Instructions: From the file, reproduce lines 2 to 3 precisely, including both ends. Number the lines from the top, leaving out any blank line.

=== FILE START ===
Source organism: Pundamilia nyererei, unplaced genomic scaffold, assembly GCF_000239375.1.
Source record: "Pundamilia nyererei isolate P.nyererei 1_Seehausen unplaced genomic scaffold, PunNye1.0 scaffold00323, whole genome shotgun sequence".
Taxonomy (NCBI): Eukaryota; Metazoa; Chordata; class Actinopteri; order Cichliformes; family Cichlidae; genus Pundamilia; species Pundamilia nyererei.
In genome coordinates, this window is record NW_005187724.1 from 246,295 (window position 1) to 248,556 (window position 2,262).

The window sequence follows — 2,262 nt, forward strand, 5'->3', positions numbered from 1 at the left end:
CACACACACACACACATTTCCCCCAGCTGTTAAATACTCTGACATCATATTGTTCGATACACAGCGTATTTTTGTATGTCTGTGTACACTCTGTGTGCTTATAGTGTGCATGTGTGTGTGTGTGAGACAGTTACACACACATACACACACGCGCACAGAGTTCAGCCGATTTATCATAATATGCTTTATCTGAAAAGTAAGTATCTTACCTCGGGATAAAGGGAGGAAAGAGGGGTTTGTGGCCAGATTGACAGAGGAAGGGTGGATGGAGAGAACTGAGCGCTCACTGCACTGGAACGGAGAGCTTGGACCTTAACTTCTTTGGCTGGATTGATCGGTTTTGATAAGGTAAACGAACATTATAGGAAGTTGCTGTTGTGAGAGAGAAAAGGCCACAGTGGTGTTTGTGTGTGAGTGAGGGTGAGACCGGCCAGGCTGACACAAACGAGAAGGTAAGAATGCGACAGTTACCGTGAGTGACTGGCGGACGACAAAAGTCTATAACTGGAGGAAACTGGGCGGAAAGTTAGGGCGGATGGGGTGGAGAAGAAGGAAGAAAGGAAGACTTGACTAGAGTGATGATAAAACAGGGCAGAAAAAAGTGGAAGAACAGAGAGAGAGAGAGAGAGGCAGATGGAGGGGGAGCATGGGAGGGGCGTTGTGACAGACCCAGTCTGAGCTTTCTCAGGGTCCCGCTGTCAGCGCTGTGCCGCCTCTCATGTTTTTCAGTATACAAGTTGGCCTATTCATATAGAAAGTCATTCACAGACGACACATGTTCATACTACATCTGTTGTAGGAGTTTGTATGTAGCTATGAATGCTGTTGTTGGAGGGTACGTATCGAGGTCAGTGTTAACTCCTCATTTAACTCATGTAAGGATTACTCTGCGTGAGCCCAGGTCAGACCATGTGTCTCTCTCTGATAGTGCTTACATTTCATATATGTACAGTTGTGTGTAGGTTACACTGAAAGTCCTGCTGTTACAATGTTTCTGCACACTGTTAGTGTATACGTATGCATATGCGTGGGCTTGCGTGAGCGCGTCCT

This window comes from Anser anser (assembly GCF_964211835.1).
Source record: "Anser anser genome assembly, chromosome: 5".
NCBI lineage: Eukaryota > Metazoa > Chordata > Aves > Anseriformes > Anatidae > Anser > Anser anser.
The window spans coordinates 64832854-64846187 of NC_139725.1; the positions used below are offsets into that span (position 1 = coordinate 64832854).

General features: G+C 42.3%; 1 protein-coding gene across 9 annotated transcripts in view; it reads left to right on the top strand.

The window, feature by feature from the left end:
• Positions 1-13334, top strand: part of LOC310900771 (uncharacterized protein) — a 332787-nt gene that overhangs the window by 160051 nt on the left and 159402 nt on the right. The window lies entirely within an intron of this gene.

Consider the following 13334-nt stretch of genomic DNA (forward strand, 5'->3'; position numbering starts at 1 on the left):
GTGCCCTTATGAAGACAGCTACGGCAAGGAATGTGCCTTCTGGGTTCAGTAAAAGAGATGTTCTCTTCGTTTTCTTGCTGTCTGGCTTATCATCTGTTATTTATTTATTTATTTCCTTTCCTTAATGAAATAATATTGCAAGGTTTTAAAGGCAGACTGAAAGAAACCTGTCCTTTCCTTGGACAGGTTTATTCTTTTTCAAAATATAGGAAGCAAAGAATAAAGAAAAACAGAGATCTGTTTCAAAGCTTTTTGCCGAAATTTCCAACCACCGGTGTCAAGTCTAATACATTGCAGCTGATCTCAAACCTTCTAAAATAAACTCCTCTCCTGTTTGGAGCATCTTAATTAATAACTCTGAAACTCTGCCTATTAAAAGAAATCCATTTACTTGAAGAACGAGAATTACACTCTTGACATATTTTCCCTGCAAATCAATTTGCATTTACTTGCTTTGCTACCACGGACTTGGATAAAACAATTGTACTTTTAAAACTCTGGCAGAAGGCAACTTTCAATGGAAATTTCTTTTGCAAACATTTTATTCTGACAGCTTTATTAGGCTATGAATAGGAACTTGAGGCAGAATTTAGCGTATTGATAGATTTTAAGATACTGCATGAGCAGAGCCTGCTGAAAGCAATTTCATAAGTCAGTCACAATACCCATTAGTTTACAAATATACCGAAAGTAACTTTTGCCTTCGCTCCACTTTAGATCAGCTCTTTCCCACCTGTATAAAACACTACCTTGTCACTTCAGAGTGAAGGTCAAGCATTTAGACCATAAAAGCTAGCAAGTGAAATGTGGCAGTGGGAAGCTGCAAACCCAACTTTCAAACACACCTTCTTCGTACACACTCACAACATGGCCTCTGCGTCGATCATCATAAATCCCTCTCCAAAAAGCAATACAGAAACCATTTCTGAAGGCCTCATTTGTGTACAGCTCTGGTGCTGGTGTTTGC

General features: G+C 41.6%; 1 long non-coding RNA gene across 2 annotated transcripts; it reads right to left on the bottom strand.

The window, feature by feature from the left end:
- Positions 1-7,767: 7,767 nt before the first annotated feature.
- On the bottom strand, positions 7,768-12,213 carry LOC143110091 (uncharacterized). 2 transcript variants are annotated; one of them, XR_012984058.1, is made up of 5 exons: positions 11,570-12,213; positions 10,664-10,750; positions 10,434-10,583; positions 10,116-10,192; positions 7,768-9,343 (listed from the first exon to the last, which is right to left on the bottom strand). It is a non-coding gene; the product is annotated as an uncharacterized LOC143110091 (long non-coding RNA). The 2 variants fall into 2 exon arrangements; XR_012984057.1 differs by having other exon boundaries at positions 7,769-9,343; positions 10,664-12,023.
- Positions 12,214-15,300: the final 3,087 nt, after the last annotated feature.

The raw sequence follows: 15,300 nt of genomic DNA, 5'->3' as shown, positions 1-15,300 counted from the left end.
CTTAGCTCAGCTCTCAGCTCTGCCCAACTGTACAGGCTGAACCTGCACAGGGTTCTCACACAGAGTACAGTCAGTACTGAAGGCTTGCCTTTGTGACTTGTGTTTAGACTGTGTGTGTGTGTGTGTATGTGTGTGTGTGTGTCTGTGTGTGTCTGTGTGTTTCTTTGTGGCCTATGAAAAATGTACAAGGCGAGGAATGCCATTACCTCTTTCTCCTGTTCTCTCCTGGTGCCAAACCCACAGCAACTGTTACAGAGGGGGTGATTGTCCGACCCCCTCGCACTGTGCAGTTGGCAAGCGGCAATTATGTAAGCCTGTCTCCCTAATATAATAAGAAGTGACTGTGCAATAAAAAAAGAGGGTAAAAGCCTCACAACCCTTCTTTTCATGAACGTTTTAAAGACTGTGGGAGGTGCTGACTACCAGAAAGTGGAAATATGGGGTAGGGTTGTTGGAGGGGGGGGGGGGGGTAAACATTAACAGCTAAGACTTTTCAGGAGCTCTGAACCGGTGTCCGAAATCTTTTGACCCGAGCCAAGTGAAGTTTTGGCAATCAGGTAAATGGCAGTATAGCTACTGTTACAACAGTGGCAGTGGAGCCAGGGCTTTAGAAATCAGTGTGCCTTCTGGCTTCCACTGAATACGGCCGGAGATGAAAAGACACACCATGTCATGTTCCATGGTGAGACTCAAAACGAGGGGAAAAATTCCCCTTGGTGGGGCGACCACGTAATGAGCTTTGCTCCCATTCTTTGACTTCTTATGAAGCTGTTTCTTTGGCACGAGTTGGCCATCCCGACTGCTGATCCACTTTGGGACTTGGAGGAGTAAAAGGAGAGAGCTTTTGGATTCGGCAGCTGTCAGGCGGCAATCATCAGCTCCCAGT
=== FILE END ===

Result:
Source record: "Pundamilia nyererei isolate P.nyererei 1_Seehausen unplaced genomic scaffold, PunNye1.0 scaffold00323, whole genome shotgun sequence".
Taxonomy (NCBI): Eukaryota; Metazoa; Chordata; class Actinopteri; order Cichliformes; family Cichlidae; genus Pundamilia; species Pundamilia nyererei.